November 28, 2006

Michael Ledeen and permanent war

This post from the National Review deserves to be analysed and understood: I'm going to quote the whole post in order to let everyone see exactly what is said,

Thanks to Cliff, and to Dexter Filkins for getting someone to admit, once again, that Iran and Syria are all over Iraq.

Victor says we should first stabilize Iraq and Afghanistan, but that's skipping a step. It is impossible so long as the mullahs rule in Tehran and Assad commands in Damascus. It is a regional war. If we continue to misunderstand it, if we remain locked in this fundamental error of strategic vision, we will endlessly respond to our enemies' initiatives, playing defense in one place after another. Today in Iraq and Afghanistan, tomorrow in Lebanon, Somalia, Kenya, Ethiopea and Eritrea (that is the mullahs' game plan), then in Israel and Europe, and finally here at home. We do not need intelligence agencies to know this, all we need to do is listen to our enemies, who announce it at the top of their lungs.

There is no escape from this war, and we haven't even begun to wage it. Once we do, we will find that we've got many political and economic weapons, most of them inside our enemies' lands. I entirely agree with Victor that Iran and Syria are fragile, brittle, and anxious. They know their people hate them, and they know that revolution could erupt if we supported it.

Of course, as Victor says, our leaders may be so demoralized that we could just surrender in Iraq and Afghanistan, as the realists and the antisemites desire. But that would only delay the reckoning, and ensure that the war will be far bloodier. Sigh.

What Ledeen is arguing for here is a defence that involves perpetual offence. Ledeen's argument is that if there ever is a threat to the West in the world, we need to smash that threat before it smashes us. In my view the view expressed here relies on a number of questionable assumptions,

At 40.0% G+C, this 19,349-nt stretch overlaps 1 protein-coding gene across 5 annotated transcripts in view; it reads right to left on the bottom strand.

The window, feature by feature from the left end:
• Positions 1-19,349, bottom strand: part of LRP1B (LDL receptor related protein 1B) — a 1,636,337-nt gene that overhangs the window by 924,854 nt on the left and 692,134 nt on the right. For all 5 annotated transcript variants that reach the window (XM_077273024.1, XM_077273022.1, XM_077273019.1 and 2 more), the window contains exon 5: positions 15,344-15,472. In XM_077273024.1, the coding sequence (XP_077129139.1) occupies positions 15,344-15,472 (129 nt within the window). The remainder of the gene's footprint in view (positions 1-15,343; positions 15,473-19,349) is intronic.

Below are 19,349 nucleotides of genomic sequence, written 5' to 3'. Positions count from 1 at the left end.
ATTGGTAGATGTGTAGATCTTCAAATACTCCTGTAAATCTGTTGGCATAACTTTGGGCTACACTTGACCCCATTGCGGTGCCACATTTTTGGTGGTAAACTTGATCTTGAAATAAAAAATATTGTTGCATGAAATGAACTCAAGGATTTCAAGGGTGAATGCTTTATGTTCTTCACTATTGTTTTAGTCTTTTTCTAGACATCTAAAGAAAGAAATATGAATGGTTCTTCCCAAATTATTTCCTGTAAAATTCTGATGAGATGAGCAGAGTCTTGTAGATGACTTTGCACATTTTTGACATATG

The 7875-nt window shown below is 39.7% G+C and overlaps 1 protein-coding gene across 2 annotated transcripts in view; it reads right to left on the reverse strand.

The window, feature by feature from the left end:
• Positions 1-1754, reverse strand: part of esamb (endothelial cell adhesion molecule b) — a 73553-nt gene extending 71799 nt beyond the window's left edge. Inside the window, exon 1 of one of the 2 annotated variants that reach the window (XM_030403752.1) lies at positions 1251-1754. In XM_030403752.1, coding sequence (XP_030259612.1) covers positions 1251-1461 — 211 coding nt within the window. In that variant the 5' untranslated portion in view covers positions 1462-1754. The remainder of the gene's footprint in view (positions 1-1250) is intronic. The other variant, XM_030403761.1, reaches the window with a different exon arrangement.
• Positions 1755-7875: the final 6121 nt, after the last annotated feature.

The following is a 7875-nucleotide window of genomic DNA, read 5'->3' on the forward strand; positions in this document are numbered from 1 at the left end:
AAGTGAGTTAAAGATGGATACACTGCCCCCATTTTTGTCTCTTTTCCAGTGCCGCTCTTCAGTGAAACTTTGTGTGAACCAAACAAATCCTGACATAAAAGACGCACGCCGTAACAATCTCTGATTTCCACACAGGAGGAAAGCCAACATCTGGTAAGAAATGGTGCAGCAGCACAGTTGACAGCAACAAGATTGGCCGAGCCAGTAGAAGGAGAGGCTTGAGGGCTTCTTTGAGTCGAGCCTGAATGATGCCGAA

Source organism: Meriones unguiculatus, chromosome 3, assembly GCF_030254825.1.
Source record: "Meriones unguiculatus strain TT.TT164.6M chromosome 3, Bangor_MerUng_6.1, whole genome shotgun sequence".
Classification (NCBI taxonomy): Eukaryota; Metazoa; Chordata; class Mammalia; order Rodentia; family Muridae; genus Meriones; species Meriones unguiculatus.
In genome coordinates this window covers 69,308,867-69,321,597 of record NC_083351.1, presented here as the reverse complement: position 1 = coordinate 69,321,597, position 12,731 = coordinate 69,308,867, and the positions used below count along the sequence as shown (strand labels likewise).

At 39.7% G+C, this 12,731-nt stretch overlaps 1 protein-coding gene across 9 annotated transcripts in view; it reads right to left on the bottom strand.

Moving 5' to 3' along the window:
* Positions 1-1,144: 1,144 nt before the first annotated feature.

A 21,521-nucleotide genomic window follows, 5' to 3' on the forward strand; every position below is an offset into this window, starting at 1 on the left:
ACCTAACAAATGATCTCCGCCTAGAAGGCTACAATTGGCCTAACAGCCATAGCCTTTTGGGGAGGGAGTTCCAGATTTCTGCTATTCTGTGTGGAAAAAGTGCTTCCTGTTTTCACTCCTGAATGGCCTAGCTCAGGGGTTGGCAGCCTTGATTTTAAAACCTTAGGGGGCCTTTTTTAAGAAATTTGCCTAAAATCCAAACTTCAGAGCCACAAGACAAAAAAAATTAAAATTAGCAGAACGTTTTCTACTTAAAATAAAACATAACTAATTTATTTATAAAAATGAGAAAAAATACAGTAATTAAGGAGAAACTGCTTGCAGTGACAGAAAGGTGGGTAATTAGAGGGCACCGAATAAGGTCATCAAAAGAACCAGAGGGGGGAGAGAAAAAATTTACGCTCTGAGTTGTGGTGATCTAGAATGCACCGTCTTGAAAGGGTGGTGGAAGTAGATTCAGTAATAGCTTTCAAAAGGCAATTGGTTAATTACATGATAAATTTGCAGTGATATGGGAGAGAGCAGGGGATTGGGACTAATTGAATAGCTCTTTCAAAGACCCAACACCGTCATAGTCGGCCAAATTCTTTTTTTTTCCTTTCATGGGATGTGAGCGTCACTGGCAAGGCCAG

a. that the enemy faced in Iraq is the same entity as the enemy faced in Afganistan
b. that the Middle Eastern states that oppose us have the same policy as regards the West
c. that the solution to the West's unpopularity lies in more invasions of other countries
d. that the Islamic fundamentalist threat in the West is driven by Middle Eastern regimes
e. that there is a single mind or minds at work behind a strategy of destroying Western civilisation.

All of those assumptions I regard as untrue- to take them one by one

a. the enemy in Iraq and Afganistan are not the same- in Afganistan there are people fighting against us because they are Pashtun, because we have destroyed the Opium crop, because they resent the imposition of central authority upon the country, because of local rivalries, because of fundamentalist Sunni Islam, because of friends and relatives killed by us in the invasion and because of straightforward hatred of foreigners. Only the fifth reason would lead one to suspect that the conflict would spill over the boundaries of Afganistan. In Iraq many of the same reasons apply though there are also Shia fundamentalists- who unsurprisingly won't join the Sunnis either.

b. That would require us to agree that Syria and Iran have had the same policy towards us. Well that consistently would be untrue. Syria and Iran have sought to ally but Syria is a Baathist regime, Iran a fundamentalist one. Syria is Allawite, Iran is Shia. They may be allied, they may grow closer together but at the moment they are not identical. Nor are their allies- Hizbollah, Hamas, the PLO and all the regiment of allies that Mr Ledeen would conjure up for them have all got different interests and different agendas.